c Out three years old.] That is, past, or more than, three years old.

d A princess, -] In the old text, “ And Princesse." The correction is due to Pope.

e Teen-) Sorrow, voration.

f To trash for over-topping,-) To clog or impede, lest they should run too fast. The expression to Irash is a hunting technical In the present day sportsmen check the speed of very fleet hounds by tying a rope, called a dog-trash, round their necks, and letting them trail it after them : formerly they effected the object by attaching to them a weight, sometimes called in jest a clogdogdo.


Like a good parent, did beget of him

I, not rememb'ring how I cried out then,
A falsehood, in its contrary as great

it o'er again : it is a hint

As my trust was ; which had indeed no limit, That wrings my eyes to’t.
A contidence sans bound. He being thus lorded, Pro.

Hear a little further, Not only with what my revenue yielded,

And then I'll bring thee to the present business But what my power might else exact,-like one Which now's upon us; without the which, this Who having into truth, by telling of it,

story Made such a sinner of his memory,

Were most impertinent. To credit his own lie,' _ he did believe


Wherefore did they not He was indeed the duke; out o' the substitution, That hour destroy us? And executing the outward face of royalty,


Well demanded, wench : With all prerogative :-hence his ambition grow- | My tale provokes that question. Dear, they durst ing

not,Dost thou hear ?

So dear the love my people bore me,—nor set MIRA. Your tale, sir, would cure deafness. A mark so bloody on the business; but Pro. To have no screen between this part he With colours fairer painted their foul ends. play'd

In few, they hurried us aboard a bark, And him he play'd it for, he needs will be Bore us some leagues to sea; where they prepar'd Absolute Milan. Me, poor man! my library A rotten carcass of a boat, * not rigg'd, Was dukedom large enough; of temporal royalties Nor tackle, sail, nor mast ; the very rats He thinks me now incapable; confederates Instinctively have quit it: there they hoist us, (So dry he was for sway) with the* king of To cry to the sea that roar'd to us; to sigh Naples,

To the winds, whose pity, sighing back again, To give him annual tribute, do him homage ; Did us but loving wrong. Subject his coronet to his crown, and bend


Alack, what trouble The dukedom, yet unbow'd,--alas, poor Milan ! Was I then to you? To most ignoble stooping.


0, a cherubin MIRA.

() the heavens ! Thou wast that did preserve me ! Thou didst Pro. Mark his condition, and the event; then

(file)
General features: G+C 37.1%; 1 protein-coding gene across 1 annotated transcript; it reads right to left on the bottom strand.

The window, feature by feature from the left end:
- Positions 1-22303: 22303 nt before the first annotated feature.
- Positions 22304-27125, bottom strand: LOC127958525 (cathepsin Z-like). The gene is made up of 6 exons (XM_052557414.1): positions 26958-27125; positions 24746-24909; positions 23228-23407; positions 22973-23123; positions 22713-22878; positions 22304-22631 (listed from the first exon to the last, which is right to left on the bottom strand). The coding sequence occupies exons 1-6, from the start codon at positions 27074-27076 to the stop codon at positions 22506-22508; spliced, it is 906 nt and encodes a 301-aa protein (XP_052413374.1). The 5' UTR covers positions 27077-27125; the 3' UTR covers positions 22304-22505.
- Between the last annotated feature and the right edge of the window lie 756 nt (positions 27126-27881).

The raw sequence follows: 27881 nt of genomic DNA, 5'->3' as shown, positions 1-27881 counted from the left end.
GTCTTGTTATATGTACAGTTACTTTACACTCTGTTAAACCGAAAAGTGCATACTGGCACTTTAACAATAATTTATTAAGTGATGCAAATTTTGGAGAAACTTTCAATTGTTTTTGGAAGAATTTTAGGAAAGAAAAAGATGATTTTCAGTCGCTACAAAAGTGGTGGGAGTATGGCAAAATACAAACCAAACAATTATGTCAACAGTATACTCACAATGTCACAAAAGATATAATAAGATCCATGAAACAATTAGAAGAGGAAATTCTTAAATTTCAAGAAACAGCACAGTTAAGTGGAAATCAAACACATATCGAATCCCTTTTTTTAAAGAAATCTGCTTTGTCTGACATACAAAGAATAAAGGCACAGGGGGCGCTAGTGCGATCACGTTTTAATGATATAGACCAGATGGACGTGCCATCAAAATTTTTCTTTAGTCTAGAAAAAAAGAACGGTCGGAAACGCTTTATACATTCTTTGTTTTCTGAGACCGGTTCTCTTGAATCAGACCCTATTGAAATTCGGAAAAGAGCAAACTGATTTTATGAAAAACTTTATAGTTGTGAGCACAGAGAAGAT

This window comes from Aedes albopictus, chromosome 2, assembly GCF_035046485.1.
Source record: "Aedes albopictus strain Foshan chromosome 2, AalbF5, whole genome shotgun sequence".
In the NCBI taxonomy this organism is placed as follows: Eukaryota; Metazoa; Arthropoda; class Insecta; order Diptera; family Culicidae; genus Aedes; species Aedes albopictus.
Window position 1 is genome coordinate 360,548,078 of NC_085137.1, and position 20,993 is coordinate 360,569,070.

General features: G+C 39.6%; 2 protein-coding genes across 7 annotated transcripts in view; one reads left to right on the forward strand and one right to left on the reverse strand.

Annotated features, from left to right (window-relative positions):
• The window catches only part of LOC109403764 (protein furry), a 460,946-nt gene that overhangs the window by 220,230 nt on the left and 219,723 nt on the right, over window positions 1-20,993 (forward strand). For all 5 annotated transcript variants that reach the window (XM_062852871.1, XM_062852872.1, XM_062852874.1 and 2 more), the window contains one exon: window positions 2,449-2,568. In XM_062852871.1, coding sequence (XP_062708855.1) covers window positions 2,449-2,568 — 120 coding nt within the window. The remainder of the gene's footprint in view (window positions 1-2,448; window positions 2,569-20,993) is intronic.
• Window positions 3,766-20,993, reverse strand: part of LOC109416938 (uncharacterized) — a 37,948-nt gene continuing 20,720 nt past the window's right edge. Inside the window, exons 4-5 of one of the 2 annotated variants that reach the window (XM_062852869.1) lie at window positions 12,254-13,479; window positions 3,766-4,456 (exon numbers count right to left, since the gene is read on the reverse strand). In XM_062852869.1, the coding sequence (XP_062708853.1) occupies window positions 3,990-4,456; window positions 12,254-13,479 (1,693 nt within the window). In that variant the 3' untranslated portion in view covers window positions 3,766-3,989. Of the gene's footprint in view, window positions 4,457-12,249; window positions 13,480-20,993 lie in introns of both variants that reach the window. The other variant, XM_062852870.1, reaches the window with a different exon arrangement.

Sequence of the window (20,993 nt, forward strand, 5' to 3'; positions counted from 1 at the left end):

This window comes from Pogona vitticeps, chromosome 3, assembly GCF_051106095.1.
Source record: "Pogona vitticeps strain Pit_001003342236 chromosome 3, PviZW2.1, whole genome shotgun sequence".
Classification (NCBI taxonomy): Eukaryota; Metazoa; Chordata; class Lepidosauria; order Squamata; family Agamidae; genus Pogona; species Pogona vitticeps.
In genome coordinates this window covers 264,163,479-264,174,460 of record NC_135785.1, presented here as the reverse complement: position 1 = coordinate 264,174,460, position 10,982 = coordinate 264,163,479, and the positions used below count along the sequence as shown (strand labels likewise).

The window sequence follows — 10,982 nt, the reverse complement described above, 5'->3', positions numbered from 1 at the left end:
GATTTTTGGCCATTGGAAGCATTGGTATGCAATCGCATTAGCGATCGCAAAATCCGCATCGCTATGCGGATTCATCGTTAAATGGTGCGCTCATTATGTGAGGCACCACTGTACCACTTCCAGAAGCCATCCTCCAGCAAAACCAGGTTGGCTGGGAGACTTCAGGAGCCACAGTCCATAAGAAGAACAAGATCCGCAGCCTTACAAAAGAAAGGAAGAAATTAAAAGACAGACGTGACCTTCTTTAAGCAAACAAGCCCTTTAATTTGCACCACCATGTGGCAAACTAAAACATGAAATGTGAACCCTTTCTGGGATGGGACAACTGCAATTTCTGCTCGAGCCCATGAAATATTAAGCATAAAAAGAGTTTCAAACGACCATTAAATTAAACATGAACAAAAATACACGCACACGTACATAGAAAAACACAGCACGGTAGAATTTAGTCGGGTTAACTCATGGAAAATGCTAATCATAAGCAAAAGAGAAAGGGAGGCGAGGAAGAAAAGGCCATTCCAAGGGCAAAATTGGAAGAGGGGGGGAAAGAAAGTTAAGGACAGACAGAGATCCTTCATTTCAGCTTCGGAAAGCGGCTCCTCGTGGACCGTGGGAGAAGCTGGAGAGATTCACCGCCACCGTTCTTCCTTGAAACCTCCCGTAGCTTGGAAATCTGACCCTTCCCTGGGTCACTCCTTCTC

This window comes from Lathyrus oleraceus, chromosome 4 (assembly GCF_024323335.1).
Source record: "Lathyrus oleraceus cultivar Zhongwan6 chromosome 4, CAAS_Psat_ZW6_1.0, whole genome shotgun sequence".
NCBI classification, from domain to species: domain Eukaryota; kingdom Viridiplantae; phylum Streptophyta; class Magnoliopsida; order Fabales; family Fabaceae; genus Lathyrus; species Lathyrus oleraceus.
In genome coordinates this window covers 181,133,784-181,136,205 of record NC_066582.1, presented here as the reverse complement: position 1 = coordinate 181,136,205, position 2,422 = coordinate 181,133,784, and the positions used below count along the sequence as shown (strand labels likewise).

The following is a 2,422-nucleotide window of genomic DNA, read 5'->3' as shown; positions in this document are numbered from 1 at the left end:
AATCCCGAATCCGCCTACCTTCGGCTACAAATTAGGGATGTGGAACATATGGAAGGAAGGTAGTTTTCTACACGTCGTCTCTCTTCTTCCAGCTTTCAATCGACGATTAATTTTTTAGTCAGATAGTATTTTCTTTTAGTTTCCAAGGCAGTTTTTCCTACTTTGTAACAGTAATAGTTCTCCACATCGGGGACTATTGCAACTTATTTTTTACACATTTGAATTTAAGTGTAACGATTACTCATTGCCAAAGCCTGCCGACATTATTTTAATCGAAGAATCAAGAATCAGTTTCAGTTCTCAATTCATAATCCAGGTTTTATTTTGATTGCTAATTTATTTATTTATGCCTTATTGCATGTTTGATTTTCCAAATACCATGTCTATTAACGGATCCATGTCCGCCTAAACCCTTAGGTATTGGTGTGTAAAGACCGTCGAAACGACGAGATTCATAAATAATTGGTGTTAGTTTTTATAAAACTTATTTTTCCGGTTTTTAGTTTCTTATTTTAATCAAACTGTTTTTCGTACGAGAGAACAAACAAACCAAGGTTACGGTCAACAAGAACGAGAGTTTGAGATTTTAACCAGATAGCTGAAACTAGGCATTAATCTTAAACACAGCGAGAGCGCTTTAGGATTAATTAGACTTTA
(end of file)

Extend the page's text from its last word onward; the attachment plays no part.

Infused with a fortitude from heaven, If this might be a brother.

When I have deck'do the sea with drops full salt ; MIRA.

I should sin

Under my burthen groan'd; which rais'd in me To think but nobly of my grandmother :

An undergoing stomach, to bear up
Good wombs have borne bad sons.

Against what should ensue.
Now the condition. Mira.

How came we ashore ? This king of Naples, being an enemy

Pro. By Providence divine. To me inveterate, hearkens my brother's suit; Some food we had, and some fresh water, that Which was, that he, in lieu o' the premises A noble Neapolitan, Gonzalo, Of homage, and I know not how much tribute, Out of his charity,—who being then appointed Should presently extirpate me and mine

Master of this design,—did give us ; with Out of the dukedom, and confer fair Milan, Rich garments, linens, stuffs, and necessaries, With all the honours, on my brother : whereon, Which since have steaded much ; so, of his genA treacherous army levied, one midnight

tleness, Fated to the purpose, did Antonio open

Knowing I lov'd my books, he furnish'd me, The gates of Milan; and, i’ the dead of darkness, From mine own library, with volumes that The ministers for the purpose hurried thence I prize above my

dukedom. Me, and thy crying self.

Would I might Mira. Alack, for pity!

tell me,



But ever see that man !

(*) Old text omits, the.

(*) Old text, Butt.

like one
Who haring unto fruth, by telling of it,
Made such a sinner of his memory,

To credit his oun lie,-)
The folios have, “into truth," which Warburton amended; but
this we suspect is not the only correction needed, the passage as
it stands, though intelligible, , being very hazily expressed.
Mr. Colier's annotator would read, -

" like one
Who having to untruth, by telling of it,” &c.

and this emendation is entitled to more respect than it has

b In lieu-) In lieu means here, in querdon, or consideration; not as it usually signifies, instead, or in place.

c Fated to the purpose,-) Mr. Collier's annotator reads,Fated to the practice;' and as “purpose "is repeated two lines below, the substitution is an improvement.

d In few,-) To be briel; in a few words.

e Deck'd-) Decked, if not a corruption for degged, an old provincialism, probably meant the same, that is, sprinkled.